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Activity Number: 416 - Nonresponse Errors and Fixes
Type: Contributed
Date/Time: Tuesday, July 30, 2019 : 2:00 PM to 3:50 PM
Sponsor: Survey Research Methods Section
Abstract #304175
Title: A Comparison of Selective Versus Automatic Editing for Estimating Totals
Author(s): Chin-Fang Weng* and Joanna Fane Lineback
Companies: U.S. Census Bureau and U.S. Census Bureau
Keywords: response error; selective editing; automatic editing; data quality; imputation

Inevitably, surveys are subject to response errors. They may handle these errors in one of two ways—through either a selective or automated editing process. Selective editing detects unlikely influential values. Once these values are have been identified, respondents are contacted and the values may be replaced. This method produces accurate data, but can be costly and time consuming. On the other hand, automatic editing uses a mathematical model to identify and replace possible response errors. In this case, editing and imputation inaccuracies are typically not accounted for at the final stage of estimation; thus, the actual bias and variance of the final estimated total may not be accurately estimated in the survey’s official data quality index. This study, through simulation, investigates the data quality impact of selective versus automatic editing methods on estimates of totals.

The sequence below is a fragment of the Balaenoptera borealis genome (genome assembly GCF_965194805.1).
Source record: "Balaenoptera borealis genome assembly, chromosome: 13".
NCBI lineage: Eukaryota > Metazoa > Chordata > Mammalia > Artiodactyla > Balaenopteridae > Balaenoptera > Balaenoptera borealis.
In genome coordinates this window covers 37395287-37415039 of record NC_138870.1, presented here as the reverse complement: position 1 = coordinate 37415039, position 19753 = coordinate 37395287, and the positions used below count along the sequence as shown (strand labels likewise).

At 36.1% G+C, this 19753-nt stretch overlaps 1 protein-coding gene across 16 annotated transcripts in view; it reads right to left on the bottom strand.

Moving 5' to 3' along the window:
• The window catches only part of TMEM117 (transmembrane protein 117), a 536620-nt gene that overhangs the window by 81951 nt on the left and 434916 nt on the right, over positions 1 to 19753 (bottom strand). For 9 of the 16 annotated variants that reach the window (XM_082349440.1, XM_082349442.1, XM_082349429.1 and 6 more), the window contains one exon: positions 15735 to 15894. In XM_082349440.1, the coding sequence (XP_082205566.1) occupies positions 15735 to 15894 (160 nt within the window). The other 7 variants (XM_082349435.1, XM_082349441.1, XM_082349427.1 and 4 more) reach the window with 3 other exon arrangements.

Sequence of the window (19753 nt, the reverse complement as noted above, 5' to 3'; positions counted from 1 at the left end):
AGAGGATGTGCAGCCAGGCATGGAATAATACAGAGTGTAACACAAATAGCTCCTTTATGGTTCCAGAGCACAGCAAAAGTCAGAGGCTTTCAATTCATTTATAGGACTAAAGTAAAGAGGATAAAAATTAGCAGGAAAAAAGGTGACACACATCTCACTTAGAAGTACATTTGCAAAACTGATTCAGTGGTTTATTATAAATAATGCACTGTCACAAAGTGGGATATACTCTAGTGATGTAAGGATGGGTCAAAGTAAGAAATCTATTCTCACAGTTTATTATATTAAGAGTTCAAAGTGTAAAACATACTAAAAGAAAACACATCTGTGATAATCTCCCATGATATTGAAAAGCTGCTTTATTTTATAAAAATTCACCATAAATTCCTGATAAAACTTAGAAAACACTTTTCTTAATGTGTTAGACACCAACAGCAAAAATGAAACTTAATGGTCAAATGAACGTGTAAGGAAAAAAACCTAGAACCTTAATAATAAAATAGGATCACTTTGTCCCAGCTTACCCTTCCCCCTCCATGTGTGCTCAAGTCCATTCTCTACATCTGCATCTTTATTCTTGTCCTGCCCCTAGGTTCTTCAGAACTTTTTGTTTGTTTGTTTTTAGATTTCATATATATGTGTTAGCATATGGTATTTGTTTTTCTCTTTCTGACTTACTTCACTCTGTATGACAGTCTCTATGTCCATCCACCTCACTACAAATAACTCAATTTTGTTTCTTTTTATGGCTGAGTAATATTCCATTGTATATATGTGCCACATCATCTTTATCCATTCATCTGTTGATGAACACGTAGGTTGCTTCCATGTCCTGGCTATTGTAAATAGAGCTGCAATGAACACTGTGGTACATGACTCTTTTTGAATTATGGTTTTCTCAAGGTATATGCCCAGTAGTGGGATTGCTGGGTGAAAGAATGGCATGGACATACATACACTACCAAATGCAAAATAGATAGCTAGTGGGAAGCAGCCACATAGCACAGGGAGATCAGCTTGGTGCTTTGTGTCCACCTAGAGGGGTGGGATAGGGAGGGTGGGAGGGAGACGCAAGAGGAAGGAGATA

Authors who are presenting talks have a * after their name.

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